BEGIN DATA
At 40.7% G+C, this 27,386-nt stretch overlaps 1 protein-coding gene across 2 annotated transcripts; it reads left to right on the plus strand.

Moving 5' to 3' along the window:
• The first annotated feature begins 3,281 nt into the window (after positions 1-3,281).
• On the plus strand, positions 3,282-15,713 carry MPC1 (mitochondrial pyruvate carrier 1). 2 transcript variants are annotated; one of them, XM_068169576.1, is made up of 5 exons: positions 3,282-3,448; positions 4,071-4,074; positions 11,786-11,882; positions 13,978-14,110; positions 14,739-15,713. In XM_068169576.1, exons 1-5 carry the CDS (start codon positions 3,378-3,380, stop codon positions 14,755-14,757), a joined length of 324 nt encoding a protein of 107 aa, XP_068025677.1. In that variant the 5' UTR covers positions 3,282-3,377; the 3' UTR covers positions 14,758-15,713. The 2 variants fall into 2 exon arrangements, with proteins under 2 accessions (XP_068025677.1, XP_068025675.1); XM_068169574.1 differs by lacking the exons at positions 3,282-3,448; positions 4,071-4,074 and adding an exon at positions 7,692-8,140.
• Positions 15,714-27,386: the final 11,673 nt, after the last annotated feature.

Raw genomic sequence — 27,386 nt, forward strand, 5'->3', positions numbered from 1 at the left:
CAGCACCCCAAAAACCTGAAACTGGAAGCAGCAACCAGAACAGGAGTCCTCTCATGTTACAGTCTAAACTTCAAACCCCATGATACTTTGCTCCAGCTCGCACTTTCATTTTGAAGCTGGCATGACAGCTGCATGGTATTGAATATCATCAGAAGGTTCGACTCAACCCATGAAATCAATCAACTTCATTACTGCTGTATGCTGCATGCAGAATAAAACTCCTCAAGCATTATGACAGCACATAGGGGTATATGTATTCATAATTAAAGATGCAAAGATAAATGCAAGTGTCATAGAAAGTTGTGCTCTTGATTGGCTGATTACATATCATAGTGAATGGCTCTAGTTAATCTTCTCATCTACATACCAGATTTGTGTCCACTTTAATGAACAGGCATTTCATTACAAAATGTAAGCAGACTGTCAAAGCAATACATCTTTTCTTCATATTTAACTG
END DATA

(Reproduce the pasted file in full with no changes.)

At 40.7% G+C, this 27,386-nt stretch overlaps 1 protein-coding gene across 2 annotated transcripts; it reads left to right on the plus strand.

Moving 5' to 3' along the window:
• The first annotated feature begins 3,281 nt into the window (after positions 1-3,281).
• On the plus strand, positions 3,282-15,713 carry MPC1 (mitochondrial pyruvate carrier 1). 2 transcript variants are annotated; one of them, XM_068169576.1, is made up of 5 exons: positions 3,282-3,448; positions 4,071-4,074; positions 11,786-11,882; positions 13,978-14,110; positions 14,739-15,713. In XM_068169576.1, exons 1-5 carry the CDS (start codon positions 3,378-3,380, stop codon positions 14,755-14,757), a joined length of 324 nt encoding a protein of 107 aa, XP_068025677.1. In that variant the 5' UTR covers positions 3,282-3,377; the 3' UTR covers positions 14,758-15,713. The 2 variants fall into 2 exon arrangements, with proteins under 2 accessions (XP_068025677.1, XP_068025675.1); XM_068169574.1 differs by lacking the exons at positions 3,282-3,448; positions 4,071-4,074 and adding an exon at positions 7,692-8,140.
• Positions 15,714-27,386: the final 11,673 nt, after the last annotated feature.

Raw genomic sequence — 27,386 nt, forward strand, 5'->3', positions numbered from 1 at the left:
CAGCACCCCAAAAACCTGAAACTGGAAGCAGCAACCAGAACAGGAGTCCTCTCATGTTACAGTCTAAACTTCAAACCCCATGATACTTTGCTCCAGCTCGCACTTTCATTTTGAAGCTGGCATGACAGCTGCATGGTATTGAATATCATCAGAAGGTTCGACTCAACCCATGAAATCAATCAACTTCATTACTGCTGTATGCTGCATGCAGAATAAAACTCCTCAAGCATTATGACAGCACATAGGGGTATATGTATTCATAATTAAAGATGCAAAGATAAATGCAAGTGTCATAGAAAGTTGTGCTCTTGATTGGCTGATTACATATCATAGTGAATGGCTCTAGTTAATCTTCTCATCTACATACCAGATTTGTGTCCACTTTAATGAACAGGCATTTCATTACAAAATGTAAGCAGACTGTCAAAGCAATACATCTTTTCTTCATATTTAACTG